New Study Challenges the Notion: Primate Brain Size Not Driven by Food Search

New Study Challenges the Notion: Primate Brain Size Not Driven by Food Search

Humans and non-human primates are known for their intelligence, thanks to their large brains. However, the reason why some species have developed large brains has remained a mystery. The leading hypothesis suggests that primates evolved large brains due to a feedback loop: smarter animals use their intelligence to find food more efficiently, resulting in more calories to power a large brain. This idea is supported by studies that have found a correlation between brain size and diet, specifically the amount of fruit in an animal’s diet.

Fruit is a high-energy food but poses a challenge for animals as different fruit species ripen at different times and are spread throughout their habitat. Animals that need to find such variable food sources may be more likely to evolve large brains. The assumption here is that species with larger brains are more intelligent and can find food more efficiently. In a new study published in Proceedings of the Royal Society B, researchers directly tested this hypothesis of brain evolution for the first time.

Testing the fruit-diet hypothesis is challenging as measuring foraging efficiency is difficult. The mammals studied in this research travel long distances, making it hard to replicate realistic study conditions in a lab. Some researchers have manipulated food distribution in wild animals, but it required extensive training for the animals to learn to visit human-made food resources.

To overcome these challenges, the researchers took advantage of a natural phenomenon in Panama where the complex fruit puzzle shrinks to just a few species of ripe fruit over a three-month period. During this time, all fruit-eating mammals are forced to focus on one tree species: Dipteryx oleifera. The researchers mapped the island with drones during the flowering season and identified patches of purple flowers, mapping virtually every Dipteryx tree that produced fruit a few months later.

The researchers selected two large-brained primates (spider monkeys and white-faced capuchins) and two smaller-brained raccoon relatives (white-nosed coatis and kinkajous) to test how efficiently animals with different brain sizes visited these trees. Over two fruiting seasons, they collected movement data from over 40 individual animals, resulting in more than 600,000 GPS locations.

The researchers then had to determine when animals visited Dipteryx trees and for how long. This was a complex task as it required extrapolating their location between GPS fixes taken every four minutes. Some animals also slept in the trees, but the collars recorded their activity, allowing the researchers to determine when they were sleeping. Once these challenges were overcome, the researchers calculated route efficiency by dividing the daily amount of time spent active in Dipteryx trees by the distance traveled.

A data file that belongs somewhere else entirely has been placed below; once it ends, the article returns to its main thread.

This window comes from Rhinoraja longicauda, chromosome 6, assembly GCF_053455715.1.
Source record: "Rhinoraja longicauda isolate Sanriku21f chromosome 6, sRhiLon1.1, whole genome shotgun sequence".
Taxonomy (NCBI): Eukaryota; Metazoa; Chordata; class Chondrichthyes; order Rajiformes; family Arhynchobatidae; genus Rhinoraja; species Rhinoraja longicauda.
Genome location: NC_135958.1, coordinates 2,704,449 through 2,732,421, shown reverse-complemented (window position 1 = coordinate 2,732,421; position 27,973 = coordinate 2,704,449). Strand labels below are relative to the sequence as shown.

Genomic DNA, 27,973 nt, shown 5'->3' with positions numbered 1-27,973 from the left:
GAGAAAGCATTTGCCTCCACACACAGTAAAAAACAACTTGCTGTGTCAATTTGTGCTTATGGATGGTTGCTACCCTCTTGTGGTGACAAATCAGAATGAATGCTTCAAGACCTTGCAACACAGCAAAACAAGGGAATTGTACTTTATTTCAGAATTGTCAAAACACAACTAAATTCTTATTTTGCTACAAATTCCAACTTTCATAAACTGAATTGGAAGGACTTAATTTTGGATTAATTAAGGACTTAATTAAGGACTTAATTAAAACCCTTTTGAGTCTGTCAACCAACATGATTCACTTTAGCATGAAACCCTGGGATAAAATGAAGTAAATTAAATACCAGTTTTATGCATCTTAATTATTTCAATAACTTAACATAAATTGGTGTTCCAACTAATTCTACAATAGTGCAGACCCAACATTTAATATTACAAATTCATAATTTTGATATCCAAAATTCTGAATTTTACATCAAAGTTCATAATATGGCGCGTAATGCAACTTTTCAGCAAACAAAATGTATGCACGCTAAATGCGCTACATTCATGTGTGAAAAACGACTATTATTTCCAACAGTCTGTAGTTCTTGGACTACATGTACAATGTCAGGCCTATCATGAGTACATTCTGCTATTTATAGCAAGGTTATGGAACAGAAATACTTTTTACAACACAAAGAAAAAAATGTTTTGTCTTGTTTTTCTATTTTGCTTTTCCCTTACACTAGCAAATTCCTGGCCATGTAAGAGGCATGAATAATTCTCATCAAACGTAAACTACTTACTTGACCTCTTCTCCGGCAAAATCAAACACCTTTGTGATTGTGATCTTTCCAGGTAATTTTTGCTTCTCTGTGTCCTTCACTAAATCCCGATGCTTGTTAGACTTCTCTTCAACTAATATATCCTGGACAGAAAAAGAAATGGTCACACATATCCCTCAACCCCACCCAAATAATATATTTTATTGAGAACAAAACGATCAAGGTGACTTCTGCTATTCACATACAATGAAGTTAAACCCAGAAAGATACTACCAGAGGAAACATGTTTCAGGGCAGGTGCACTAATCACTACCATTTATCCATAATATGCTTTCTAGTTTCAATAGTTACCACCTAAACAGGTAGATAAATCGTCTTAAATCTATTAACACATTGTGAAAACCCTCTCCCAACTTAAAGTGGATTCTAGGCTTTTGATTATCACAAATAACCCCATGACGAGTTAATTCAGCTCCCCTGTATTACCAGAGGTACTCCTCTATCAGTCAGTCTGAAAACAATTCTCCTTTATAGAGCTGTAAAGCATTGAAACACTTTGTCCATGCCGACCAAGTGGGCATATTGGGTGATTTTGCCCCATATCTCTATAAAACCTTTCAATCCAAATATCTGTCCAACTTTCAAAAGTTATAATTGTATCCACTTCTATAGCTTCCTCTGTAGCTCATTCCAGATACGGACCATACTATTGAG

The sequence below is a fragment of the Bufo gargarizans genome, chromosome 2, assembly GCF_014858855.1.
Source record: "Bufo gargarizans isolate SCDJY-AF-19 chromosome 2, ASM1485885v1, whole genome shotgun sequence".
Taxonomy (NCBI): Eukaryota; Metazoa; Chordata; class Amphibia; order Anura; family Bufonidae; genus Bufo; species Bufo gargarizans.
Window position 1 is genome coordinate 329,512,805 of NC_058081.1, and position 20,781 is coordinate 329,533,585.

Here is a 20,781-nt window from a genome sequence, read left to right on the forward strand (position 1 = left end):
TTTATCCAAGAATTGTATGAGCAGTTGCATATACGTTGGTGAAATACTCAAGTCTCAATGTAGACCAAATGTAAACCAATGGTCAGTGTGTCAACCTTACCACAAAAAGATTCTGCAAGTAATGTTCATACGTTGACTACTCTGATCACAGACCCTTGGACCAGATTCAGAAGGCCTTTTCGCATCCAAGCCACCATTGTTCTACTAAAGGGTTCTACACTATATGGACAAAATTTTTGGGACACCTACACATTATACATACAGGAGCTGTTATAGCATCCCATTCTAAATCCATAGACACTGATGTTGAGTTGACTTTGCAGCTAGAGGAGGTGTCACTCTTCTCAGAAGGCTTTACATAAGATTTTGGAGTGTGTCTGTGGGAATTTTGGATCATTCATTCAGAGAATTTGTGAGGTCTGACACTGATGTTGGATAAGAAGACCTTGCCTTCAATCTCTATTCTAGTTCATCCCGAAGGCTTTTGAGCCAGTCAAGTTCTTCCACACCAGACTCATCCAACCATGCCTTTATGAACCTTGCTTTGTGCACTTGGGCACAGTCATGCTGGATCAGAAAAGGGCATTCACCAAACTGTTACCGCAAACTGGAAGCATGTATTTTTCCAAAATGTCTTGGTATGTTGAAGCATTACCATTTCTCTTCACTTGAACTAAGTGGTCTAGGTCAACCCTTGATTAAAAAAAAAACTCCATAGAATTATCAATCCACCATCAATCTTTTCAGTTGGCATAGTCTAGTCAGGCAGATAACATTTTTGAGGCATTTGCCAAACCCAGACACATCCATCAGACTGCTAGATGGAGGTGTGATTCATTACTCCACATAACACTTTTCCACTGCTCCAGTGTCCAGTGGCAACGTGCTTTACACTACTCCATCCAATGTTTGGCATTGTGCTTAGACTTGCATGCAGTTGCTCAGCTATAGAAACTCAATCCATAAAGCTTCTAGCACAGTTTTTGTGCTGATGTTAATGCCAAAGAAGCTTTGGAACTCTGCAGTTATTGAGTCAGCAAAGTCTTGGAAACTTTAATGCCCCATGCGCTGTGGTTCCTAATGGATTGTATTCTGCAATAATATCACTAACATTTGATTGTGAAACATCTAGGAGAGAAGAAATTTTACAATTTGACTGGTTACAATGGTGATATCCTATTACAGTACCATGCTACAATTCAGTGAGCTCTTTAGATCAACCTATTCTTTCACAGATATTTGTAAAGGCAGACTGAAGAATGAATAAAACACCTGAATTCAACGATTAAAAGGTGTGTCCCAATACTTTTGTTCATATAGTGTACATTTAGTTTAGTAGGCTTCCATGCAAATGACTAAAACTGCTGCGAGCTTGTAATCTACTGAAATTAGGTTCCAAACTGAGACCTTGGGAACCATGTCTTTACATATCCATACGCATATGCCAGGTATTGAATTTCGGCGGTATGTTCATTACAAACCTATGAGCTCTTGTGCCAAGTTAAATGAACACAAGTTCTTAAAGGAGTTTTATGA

Contrary to expectations, the study found that the two monkey species did not have more efficient routes than the two non-primates, which challenges the fruit-diet hypothesis of brain evolution. If smarter species were more efficient, they would be able to satisfy their nutritional needs more quickly and have more time to relax. However, the monkeys were not more efficient than the non-primates, even in the first few hours of the day when they were hungry.

This raises the question of why primates evolved large brains if it doesn’t allow them to plan more efficient foraging routes. One possibility is that it is related to memory. Species with larger brains may have better episodic memory, allowing them to optimize the timing of fruit tree visits for maximum food intake. Another possibility is that intelligence is linked to tool use, which helps animals extract more nutrients from their environment. The white-faced capuchin monkey, the only species observed using tools in this study, also has the largest brain relative to body size.

The study also supports the hypothesis that large brains evolved to handle the complexities of living in social groups. While this research focused on wild tropical mammals, it demonstrates how sensor technologies can be used to test big hypotheses about the evolution, psychology, and behavior of animals in their natural environment.